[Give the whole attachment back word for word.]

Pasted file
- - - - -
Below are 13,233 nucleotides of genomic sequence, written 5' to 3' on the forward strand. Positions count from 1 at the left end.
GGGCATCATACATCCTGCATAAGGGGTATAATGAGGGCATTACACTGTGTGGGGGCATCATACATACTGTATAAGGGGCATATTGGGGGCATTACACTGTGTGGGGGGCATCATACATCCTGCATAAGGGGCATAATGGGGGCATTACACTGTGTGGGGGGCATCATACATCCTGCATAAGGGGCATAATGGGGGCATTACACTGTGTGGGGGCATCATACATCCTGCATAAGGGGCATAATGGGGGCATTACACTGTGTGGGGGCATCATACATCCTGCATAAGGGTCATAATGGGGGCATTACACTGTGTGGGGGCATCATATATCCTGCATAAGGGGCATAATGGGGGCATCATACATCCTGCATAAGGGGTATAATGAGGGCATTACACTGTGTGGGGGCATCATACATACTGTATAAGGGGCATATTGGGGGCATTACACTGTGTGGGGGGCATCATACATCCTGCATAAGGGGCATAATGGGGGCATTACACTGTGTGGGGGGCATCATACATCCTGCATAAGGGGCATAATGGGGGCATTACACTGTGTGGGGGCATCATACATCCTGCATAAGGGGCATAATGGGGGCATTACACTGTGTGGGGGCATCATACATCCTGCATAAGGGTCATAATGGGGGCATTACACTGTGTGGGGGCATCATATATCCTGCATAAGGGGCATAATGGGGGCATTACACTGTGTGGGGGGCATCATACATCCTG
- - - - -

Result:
Below are 13,233 nucleotides of genomic sequence, written 5' to 3' on the forward strand. Positions count from 1 at the left end.
GGGCATCATACATCCTGCATAAGGGGTATAATGAGGGCATTACACTGTGTGGGGGCATCATACATACTGTATAAGGGGCATATTGGGGGCATTACACTGTGTGGGGGGCATCATACATCCTGCATAAGGGGCATAATGGGGGCATTACACTGTGTGGGGGGCATCATACATCCTGCATAAGGGGCATAATGGGGGCATTACACTGTGTGGGGGCATCATACATCCTGCATAAGGGGCATAATGGGGGCATTACACTGTGTGGGGGCATCATACATCCTGCATAAGGGTCATAATGGGGGCATTACACTGTGTGGGGGCATCATATATCCTGCATAAGGGGCATAATGGGGGCATCATACATCCTGCATAAGGGGTATAATGAGGGCATTACACTGTGTGGGGGCATCATACATACTGTATAAGGGGCATATTGGGGGCATTACACTGTGTGGGGGGCATCATACATCCTGCATAAGGGGCATAATGGGGGCATTACACTGTGTGGGGGGCATCATACATCCTGCATAAGGGGCATAATGGGGGCATTACACTGTGTGGGGGCATCATACATCCTGCATAAGGGGCATAATGGGGGCATTACACTGTGTGGGGGCATCATACATCCTGCATAAGGGTCATAATGGGGGCATTACACTGTGTGGGGGCATCATATATCCTGCATAAGGGGCATAATGGGGGCATTACACTGTGTGGGGGGCATCATACATCCTG